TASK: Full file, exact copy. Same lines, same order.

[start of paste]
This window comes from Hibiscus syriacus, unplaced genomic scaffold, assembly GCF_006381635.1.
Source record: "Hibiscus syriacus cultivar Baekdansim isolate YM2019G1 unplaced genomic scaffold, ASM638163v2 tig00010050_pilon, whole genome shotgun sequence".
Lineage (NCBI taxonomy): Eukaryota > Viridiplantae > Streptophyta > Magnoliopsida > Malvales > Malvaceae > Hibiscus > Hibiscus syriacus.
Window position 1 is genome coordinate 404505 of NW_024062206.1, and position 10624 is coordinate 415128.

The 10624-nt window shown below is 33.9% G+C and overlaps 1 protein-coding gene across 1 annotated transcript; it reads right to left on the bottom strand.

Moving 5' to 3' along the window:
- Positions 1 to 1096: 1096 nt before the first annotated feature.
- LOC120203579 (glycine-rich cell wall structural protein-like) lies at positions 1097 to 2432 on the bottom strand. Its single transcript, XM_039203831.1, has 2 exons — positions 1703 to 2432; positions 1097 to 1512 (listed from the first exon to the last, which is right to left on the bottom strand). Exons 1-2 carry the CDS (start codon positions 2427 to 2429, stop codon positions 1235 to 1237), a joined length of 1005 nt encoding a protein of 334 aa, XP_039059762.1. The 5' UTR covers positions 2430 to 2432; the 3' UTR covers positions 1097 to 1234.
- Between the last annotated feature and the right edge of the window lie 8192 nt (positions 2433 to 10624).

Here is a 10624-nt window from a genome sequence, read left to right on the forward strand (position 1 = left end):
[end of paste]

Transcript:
This window comes from Hibiscus syriacus, unplaced genomic scaffold, assembly GCF_006381635.1.
Source record: "Hibiscus syriacus cultivar Baekdansim isolate YM2019G1 unplaced genomic scaffold, ASM638163v2 tig00010050_pilon, whole genome shotgun sequence".
Lineage (NCBI taxonomy): Eukaryota > Viridiplantae > Streptophyta > Magnoliopsida > Malvales > Malvaceae > Hibiscus > Hibiscus syriacus.
Window position 1 is genome coordinate 404505 of NW_024062206.1, and position 10624 is coordinate 415128.

The 10624-nt window shown below is 33.9% G+C and overlaps 1 protein-coding gene across 1 annotated transcript; it reads right to left on the bottom strand.

Moving 5' to 3' along the window:
- Positions 1 to 1096: 1096 nt before the first annotated feature.
- LOC120203579 (glycine-rich cell wall structural protein-like) lies at positions 1097 to 2432 on the bottom strand. Its single transcript, XM_039203831.1, has 2 exons — positions 1703 to 2432; positions 1097 to 1512 (listed from the first exon to the last, which is right to left on the bottom strand). Exons 1-2 carry the CDS (start codon positions 2427 to 2429, stop codon positions 1235 to 1237), a joined length of 1005 nt encoding a protein of 334 aa, XP_039059762.1. The 5' UTR covers positions 2430 to 2432; the 3' UTR covers positions 1097 to 1234.
- Between the last annotated feature and the right edge of the window lie 8192 nt (positions 2433 to 10624).

Here is a 10624-nt window from a genome sequence, read left to right on the forward strand (position 1 = left end):